Dating a farmer is something you really have to adjust to. It’s not an 8am to 5pm job, writes Kristeena Patsche.
Your date night or dinner conversations revolve a little too much around the latest and greatest equipment (that he wants, but can’t afford) or what went wrong (or right) that day.
But then there’s harvest season. This brings us to a whole new level.
Dating a farmer is one thing, but dating a farmer during harvest is another.
Here’s a few tips and tricks to surviving harvest while dating a farmer...
First and foremost, DON’T DO IT.
Whether it’s a wedding, double date, or even a simple appointment, do not assume they’ll be available.
Unless it’s raining or they’re broken down, they aren’t leaving the farm.
And let’s be honest, if this were the case, they’re probably not pleasant to be around, anyways.
There is nothing worse than saying, “I don’t know where that is,” or asking for directions to a field while they are multi-tasking in the tractor or combine.
Plus, the directions usually include landmarks you’ve probably never heard of.
You know – take a left by that one farm site with the old red barn, you’ll then see a John Deere 4840 in the field (because we can all read that from the road or know what it looks like with a single glance), take another left, you’ll see a small red flag in the road ditch and it’s just beyond that on the right side of the road.
Just learn the different fields and field names before harvest rolls around. It’ll save you some stress.
I’ll just say it. Putting on clean jeans every day, combing their hair daily or making sure they are clean shaven goes out the window during harvest.
And it’s better if you just don’t comment on it. I grew up with my dad always telling me, “I won’t shave ‘til all the corn is in the bin.”
Just accept they aren’t winning any beauty contests out there.
Stay clear of comments like, “I saw so-and-so finished another field.”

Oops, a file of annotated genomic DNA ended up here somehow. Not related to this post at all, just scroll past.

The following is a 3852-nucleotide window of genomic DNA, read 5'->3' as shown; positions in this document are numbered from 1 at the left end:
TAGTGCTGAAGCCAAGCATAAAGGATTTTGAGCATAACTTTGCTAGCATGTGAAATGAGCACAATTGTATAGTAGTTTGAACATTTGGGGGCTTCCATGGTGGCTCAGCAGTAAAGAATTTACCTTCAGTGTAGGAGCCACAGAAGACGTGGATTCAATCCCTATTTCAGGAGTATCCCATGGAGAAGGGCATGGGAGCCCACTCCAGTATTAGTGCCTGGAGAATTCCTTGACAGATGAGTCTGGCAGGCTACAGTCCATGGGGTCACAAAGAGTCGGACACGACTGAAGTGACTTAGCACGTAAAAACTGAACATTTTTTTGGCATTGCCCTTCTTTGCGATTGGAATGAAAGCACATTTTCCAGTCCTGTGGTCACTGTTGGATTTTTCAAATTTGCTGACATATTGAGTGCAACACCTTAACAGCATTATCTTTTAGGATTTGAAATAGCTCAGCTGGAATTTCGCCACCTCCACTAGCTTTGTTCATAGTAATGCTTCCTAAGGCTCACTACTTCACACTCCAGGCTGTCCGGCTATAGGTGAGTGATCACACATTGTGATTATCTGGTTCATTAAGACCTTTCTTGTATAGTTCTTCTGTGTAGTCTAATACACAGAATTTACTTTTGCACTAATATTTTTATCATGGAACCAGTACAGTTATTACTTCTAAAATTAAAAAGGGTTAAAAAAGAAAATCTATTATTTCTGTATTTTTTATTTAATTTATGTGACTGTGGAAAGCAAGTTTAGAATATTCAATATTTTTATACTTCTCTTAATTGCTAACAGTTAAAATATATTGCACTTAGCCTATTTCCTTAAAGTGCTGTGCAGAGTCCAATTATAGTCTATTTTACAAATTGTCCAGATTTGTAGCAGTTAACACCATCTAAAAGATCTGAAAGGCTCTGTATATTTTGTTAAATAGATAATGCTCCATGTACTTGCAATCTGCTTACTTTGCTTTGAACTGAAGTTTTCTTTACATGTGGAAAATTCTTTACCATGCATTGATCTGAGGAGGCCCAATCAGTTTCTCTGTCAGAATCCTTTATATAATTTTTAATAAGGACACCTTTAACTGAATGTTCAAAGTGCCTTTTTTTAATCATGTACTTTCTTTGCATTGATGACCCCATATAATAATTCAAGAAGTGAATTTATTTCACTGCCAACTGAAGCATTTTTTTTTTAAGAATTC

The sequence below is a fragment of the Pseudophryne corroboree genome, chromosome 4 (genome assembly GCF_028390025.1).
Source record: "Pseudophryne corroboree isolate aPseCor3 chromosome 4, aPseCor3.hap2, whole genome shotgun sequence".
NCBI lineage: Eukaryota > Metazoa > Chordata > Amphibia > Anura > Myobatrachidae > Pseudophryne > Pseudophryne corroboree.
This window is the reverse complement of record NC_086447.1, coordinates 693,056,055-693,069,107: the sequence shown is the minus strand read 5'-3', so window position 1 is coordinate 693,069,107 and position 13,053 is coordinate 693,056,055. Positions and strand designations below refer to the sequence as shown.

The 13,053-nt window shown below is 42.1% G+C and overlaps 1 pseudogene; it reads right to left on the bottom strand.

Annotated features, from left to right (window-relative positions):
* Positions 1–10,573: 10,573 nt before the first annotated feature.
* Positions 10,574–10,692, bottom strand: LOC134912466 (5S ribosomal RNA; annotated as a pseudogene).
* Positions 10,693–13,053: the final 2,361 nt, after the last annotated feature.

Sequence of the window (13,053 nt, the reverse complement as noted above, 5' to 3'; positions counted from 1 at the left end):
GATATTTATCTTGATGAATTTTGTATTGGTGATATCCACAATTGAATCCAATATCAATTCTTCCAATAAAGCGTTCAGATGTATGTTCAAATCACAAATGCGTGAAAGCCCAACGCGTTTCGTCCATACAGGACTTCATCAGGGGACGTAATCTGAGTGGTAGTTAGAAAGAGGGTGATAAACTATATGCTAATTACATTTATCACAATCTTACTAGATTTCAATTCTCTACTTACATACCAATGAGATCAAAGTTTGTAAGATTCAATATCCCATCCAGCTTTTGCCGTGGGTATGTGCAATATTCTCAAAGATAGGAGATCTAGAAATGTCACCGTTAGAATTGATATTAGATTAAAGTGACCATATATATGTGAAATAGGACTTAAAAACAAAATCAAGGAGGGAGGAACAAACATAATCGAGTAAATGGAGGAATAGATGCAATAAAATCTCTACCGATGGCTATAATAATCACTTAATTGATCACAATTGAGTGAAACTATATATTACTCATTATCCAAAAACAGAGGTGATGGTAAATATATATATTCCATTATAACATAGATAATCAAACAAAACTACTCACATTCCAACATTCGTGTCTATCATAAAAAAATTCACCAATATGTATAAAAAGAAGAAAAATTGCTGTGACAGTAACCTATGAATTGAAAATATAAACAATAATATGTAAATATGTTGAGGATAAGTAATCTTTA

Don’t do it. Save yourself. Don’t cause any unneeded stress. You’ll thank me later.
When rain is in the forecast, it’s a race against the clock.
They’ll need to know where the rain is and when it’ll be here.
Be prepared to know, but don’t ask how it’s coming. I can probably answer this for you – not fast enough.
Harvest can feel like a never-ending cycle, day in and day out, working more than what they are sleeping.
There are always things that can be done, even if they aren’t in the field.
Don’t ask when they’ll be done for the day, because they probably don’t know.
Or if they do, plan on an hour later than scheduled.
During harvest, staying fed is critical. No one wants a hungry farmer who has just worked an entire day on four hours of sleep.
If you’re making meals for the field, stick with foods that are easy to eat where half of it won’t end up on their lap.
If they’re up against the clock, they might not have the time to stop and eat, so plan for food they can eat while driving.
If they aren’t telling you the yields or how the crop is looking, there’s probably a reason for that.
My advice – don’t ask until they tell you.
They have waited all summer to see how their hard work has paid off.
Unfortunately, this time of year comes at a price. Be patient and flexible.
I’d also recommend holding off on any sarcastic comments about being “neglected” until later in the year.
Harvest is a crazy busy time of the year. Emotions are high and time is limited when you’re up against weather.
They need your support, whether it’s visiting them in the field or making a quick “on the go” meal.
Lend a hand when you can and let them know you’re proud of the work they do (while secretly counting down the days until it’s over).
Hopefully, these survival tips will help keep you (and your significant other) sane and together forever. Good luck!
For more, head to the Minnesota Farm Living website!